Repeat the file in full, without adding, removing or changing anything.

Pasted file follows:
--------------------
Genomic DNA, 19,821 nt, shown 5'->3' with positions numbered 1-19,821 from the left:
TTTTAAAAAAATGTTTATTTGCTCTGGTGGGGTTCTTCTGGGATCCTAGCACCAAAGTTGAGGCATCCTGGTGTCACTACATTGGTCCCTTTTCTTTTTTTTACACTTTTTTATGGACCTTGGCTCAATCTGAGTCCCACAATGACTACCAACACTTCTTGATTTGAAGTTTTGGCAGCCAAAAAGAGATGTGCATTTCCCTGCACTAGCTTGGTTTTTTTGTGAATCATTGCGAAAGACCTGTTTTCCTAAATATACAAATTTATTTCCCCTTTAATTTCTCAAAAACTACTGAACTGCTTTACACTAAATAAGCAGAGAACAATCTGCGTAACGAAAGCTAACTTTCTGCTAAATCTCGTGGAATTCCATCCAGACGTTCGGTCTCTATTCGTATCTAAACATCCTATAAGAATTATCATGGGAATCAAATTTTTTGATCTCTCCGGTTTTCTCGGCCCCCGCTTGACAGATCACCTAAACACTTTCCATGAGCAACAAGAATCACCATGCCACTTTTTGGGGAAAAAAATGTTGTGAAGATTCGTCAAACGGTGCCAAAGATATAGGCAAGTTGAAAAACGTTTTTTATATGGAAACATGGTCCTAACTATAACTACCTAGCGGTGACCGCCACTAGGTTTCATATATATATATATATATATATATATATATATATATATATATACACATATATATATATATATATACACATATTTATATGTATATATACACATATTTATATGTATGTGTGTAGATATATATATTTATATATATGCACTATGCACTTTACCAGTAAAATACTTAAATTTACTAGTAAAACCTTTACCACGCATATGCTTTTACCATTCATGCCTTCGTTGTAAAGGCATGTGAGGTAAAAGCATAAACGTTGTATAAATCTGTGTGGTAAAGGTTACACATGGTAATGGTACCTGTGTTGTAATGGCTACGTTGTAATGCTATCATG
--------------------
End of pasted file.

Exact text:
Genomic DNA, 19,821 nt, shown 5'->3' with positions numbered 1-19,821 from the left:
TTTTAAAAAAATGTTTATTTGCTCTGGTGGGGTTCTTCTGGGATCCTAGCACCAAAGTTGAGGCATCCTGGTGTCACTACATTGGTCCCTTTTCTTTTTTTTACACTTTTTTATGGACCTTGGCTCAATCTGAGTCCCACAATGACTACCAACACTTCTTGATTTGAAGTTTTGGCAGCCAAAAAGAGATGTGCATTTCCCTGCACTAGCTTGGTTTTTTTGTGAATCATTGCGAAAGACCTGTTTTCCTAAATATACAAATTTATTTCCCCTTTAATTTCTCAAAAACTACTGAACTGCTTTACACTAAATAAGCAGAGAACAATCTGCGTAACGAAAGCTAACTTTCTGCTAAATCTCGTGGAATTCCATCCAGACGTTCGGTCTCTATTCGTATCTAAACATCCTATAAGAATTATCATGGGAATCAAATTTTTTGATCTCTCCGGTTTTCTCGGCCCCCGCTTGACAGATCACCTAAACACTTTCCATGAGCAACAAGAATCACCATGCCACTTTTTGGGGAAAAAAATGTTGTGAAGATTCGTCAAACGGTGCCAAAGATATAGGCAAGTTGAAAAACGTTTTTTATATGGAAACATGGTCCTAACTATAACTACCTAGCGGTGACCGCCACTAGGTTTCATATATATATATATATATATATATATATATATATATATATATACACATATATATATATATATATACACATATTTATATGTATATATACACATATTTATATGTATGTGTGTAGATATATATATTTATATATATGCACTATGCACTTTACCAGTAAAATACTTAAATTTACTAGTAAAACCTTTACCACGCATATGCTTTTACCATTCATGCCTTCGTTGTAAAGGCATGTGAGGTAAAAGCATAAACGTTGTATAAATCTGTGTGGTAAAGGTTACACATGGTAATGGTACCTGTGTTGTAATGGCTACGTTGTAATGCTATCATG